As some of you already know, the Digital Greenhouse is kindly letting us use their facility as a base for operations as they prepare to open our first full-time community workshop. We’re extremely grateful for the support and encouragement from DG and we’re looking forward to more collaborations going forward.
To celebrate, we’re intending to host a series of open events in the new Digital Greenhouse facility. The first event will be held over the week of half-term, Monday 22nd to Friday 26th February. Over the course of the week we will be attempting to build an open source BQ Ciclop 3D scanner, using BQs electronics package and parts printed on the Ultimaker. The scanner will then become permanent Makerspace equipment. If you have any ideas for other build projects for future events please tell us.
It’s an open event, all week. Come along and chat, help out, bring along stuff you’re working on.
BQ Electronics kit for the Ciclop comes with a purpose built Arduino compatible control board, motor drivers, laser line modules, webcam and power supply.
Big thanks to BBC Guernsey and ITV for the coverage and support! Aug 2015
With the excuse of getting it to kickstart the Makerspace equipment inventory, I went and bought an Ultimaker 2 3D printer a couple of weeks ago. Having looked around at the various purchasing options, I settled on buying the printer from PrintME 3D in the UK. Living on Guernsey there are a couple of things we consider when shopping online:
- Does the seller take off VAT?
- What is the extra shipping cost to Guernsey?
PrintME 3D were great on both these fronts. They took off the VAT automatically on the website and the shipping to Guernsey was only £20, which is incredible considering the size and weight of the printer. Not only that but I placed the order on Sunday 26th April, PrintMe 3D dispatched it the next day and TNT delivered it to me two days later, on the Wednesday. That’s pretty good turn around for a big parcel in my books.
Continue reading Getting Started With 3D Printing
Here’s a neat 3D printing video that will warm your heart on a cold winters night:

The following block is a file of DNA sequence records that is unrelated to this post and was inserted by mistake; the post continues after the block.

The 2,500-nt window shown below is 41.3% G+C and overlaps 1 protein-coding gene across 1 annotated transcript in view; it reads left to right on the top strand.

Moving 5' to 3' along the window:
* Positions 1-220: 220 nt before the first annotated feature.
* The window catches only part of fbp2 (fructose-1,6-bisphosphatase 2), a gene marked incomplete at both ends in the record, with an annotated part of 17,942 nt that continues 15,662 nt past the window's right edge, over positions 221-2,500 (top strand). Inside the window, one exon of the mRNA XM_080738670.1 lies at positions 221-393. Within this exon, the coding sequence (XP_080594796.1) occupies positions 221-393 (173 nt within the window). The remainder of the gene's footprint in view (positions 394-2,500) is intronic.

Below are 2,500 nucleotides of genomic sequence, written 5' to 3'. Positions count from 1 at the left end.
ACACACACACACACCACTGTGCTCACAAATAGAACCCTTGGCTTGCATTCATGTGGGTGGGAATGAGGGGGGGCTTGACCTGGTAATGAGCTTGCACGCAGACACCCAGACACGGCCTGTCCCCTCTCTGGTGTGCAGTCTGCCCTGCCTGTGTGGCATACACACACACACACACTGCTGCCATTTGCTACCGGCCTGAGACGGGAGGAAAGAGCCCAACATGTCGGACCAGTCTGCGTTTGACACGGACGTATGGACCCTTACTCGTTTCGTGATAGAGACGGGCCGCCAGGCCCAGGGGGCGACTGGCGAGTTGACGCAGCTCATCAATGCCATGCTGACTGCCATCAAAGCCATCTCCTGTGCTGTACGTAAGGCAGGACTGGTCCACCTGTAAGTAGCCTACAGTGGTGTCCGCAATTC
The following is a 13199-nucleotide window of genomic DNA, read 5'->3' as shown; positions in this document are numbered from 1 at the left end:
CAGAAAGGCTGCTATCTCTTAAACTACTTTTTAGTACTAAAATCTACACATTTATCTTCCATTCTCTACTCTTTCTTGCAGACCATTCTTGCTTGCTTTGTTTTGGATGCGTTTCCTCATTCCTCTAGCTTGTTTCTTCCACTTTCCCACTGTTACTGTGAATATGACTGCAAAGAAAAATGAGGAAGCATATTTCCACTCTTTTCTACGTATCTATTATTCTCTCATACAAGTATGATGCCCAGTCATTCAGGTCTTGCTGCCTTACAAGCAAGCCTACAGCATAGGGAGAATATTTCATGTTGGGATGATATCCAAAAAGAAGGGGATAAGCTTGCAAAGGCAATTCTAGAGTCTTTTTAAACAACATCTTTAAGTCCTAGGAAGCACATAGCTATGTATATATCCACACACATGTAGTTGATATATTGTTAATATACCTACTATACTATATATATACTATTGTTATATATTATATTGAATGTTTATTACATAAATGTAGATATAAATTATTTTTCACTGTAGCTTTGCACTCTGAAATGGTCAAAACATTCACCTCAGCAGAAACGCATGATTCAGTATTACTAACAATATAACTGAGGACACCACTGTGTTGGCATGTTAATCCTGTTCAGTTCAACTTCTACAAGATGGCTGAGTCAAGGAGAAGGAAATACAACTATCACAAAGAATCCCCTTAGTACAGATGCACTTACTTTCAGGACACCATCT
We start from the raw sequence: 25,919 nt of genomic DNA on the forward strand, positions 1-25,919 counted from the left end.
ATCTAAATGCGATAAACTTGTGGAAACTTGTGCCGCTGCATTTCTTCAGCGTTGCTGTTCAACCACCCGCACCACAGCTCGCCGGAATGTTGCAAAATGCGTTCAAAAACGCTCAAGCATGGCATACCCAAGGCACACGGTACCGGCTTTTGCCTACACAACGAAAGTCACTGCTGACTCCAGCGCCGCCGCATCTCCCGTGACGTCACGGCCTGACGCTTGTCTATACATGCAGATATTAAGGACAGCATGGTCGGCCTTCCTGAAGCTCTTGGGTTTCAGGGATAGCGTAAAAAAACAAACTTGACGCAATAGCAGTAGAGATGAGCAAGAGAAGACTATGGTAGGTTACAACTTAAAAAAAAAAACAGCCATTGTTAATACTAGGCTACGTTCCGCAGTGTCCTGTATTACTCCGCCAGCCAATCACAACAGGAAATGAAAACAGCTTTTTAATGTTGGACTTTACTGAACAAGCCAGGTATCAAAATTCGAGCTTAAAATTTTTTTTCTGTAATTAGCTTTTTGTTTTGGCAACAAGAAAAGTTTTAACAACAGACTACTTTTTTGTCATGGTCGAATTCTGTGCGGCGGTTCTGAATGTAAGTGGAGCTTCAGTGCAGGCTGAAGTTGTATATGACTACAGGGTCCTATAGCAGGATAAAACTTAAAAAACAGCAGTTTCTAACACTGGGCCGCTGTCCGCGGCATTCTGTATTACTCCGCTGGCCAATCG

I’ve seen 3D printed prosthetic limbs for humans before but prosthetics for a dog is a new one on me.
When you think of home 3D printers what do you imagine being made? I’m guessing it’s almost certainly a small plastic item which is printed in one go. I’m also guessing that a life-size model of a motorcycle wouldn’t enter your mind. But that’s exactly what Jonathon Brand creating with his open-source Unimake 3D Printer. As an avid motorcyclist I find this absolutely stunning, the level of detail and the translucent appearance.
More pictures can be seen on the Ultimaker website: https://ultimaker.com/en/stories/view/38-jonathan-brand-3d-printed-motorcycle
Did you think that 3D printing was all about hobbyists sat at home in their garages printing out poor quality models and toys in plastic? Well think again!
Makers around the world have been taking designs for open source 3D printers and adapting them to print with pretty much any paste substance. Want to print ceramics? You got it! Icing sugar? Of course you can! What about silicone? Easy peasy!
Of course, being able to print with these substances is only the first step. Once that’s possible is then a case of re-imagining what these can be used for.
Take the example of printing with sugar. Scientists in the USA dared to think the impossible and tried to have a go at printing artificial blood vessels. The sugar is printed in a lattice network which is then immersed in a gel enriched with liver cells. Once the gel is set the sugar lattice is washed away with water to produce the vessels through the gel through which oxygen and nutrient enriched fluid is pumped.
Now that’s thinking outside the box!